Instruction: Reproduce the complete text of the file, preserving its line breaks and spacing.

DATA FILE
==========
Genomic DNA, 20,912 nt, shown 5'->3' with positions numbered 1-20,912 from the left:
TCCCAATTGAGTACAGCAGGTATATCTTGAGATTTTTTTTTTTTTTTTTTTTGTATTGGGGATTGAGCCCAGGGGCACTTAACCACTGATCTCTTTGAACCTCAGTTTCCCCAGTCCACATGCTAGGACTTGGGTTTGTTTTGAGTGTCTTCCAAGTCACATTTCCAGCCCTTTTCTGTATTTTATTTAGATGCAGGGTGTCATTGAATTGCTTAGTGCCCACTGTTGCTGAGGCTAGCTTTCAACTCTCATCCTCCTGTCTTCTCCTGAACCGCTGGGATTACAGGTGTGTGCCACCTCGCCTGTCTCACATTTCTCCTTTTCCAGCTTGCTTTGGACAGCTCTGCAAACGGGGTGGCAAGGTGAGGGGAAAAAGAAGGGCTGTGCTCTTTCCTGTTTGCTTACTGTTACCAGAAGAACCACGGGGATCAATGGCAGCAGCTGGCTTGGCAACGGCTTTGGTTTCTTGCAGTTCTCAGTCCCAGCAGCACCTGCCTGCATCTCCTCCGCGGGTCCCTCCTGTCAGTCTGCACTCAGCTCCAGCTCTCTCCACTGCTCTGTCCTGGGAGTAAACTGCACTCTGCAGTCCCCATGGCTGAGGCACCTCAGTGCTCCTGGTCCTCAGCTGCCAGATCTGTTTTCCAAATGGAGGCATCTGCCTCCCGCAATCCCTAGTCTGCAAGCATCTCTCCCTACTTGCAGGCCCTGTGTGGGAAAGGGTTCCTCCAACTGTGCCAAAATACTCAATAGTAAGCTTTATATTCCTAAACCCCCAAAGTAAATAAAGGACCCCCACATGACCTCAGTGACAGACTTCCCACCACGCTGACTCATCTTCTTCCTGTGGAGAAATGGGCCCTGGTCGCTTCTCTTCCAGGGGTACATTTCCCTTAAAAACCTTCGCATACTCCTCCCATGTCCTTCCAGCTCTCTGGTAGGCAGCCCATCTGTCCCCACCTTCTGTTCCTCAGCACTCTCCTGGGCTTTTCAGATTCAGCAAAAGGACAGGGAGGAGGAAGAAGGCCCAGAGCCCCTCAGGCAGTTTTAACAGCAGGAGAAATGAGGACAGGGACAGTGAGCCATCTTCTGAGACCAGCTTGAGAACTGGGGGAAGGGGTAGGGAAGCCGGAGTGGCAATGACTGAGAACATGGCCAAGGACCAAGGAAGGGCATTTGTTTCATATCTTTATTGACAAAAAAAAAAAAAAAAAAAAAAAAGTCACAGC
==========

Genomic DNA, 20,912 nt, shown 5'->3' with positions numbered 1-20,912 from the left:
TCCCAATTGAGTACAGCAGGTATATCTTGAGATTTTTTTTTTTTTTTTTTTTGTATTGGGGATTGAGCCCAGGGGCACTTAACCACTGATCTCTTTGAACCTCAGTTTCCCCAGTCCACATGCTAGGACTTGGGTTTGTTTTGAGTGTCTTCCAAGTCACATTTCCAGCCCTTTTCTGTATTTTATTTAGATGCAGGGTGTCATTGAATTGCTTAGTGCCCACTGTTGCTGAGGCTAGCTTTCAACTCTCATCCTCCTGTCTTCTCCTGAACCGCTGGGATTACAGGTGTGTGCCACCTCGCCTGTCTCACATTTCTCCTTTTCCAGCTTGCTTTGGACAGCTCTGCAAACGGGGTGGCAAGGTGAGGGGAAAAAGAAGGGCTGTGCTCTTTCCTGTTTGCTTACTGTTACCAGAAGAACCACGGGGATCAATGGCAGCAGCTGGCTTGGCAACGGCTTTGGTTTCTTGCAGTTCTCAGTCCCAGCAGCACCTGCCTGCATCTCCTCCGCGGGTCCCTCCTGTCAGTCTGCACTCAGCTCCAGCTCTCTCCACTGCTCTGTCCTGGGAGTAAACTGCACTCTGCAGTCCCCATGGCTGAGGCACCTCAGTGCTCCTGGTCCTCAGCTGCCAGATCTGTTTTCCAAATGGAGGCATCTGCCTCCCGCAATCCCTAGTCTGCAAGCATCTCTCCCTACTTGCAGGCCCTGTGTGGGAAAGGGTTCCTCCAACTGTGCCAAAATACTCAATAGTAAGCTTTATATTCCTAAACCCCCAAAGTAAATAAAGGACCCCCACATGACCTCAGTGACAGACTTCCCACCACGCTGACTCATCTTCTTCCTGTGGAGAAATGGGCCCTGGTCGCTTCTCTTCCAGGGGTACATTTCCCTTAAAAACCTTCGCATACTCCTCCCATGTCCTTCCAGCTCTCTGGTAGGCAGCCCATCTGTCCCCACCTTCTGTTCCTCAGCACTCTCCTGGGCTTTTCAGATTCAGCAAAAGGACAGGGAGGAGGAAGAAGGCCCAGAGCCCCTCAGGCAGTTTTAACAGCAGGAGAAATGAGGACAGGGACAGTGAGCCATCTTCTGAGACCAGCTTGAGAACTGGGGGAAGGGGTAGGGAAGCCGGAGTGGCAATGACTGAGAACATGGCCAAGGACCAAGGAAGGGCATTTGTTTCATATCTTTATTGACAAAAAAAAAAAAAAAAAAAAAAAAGTCACAGC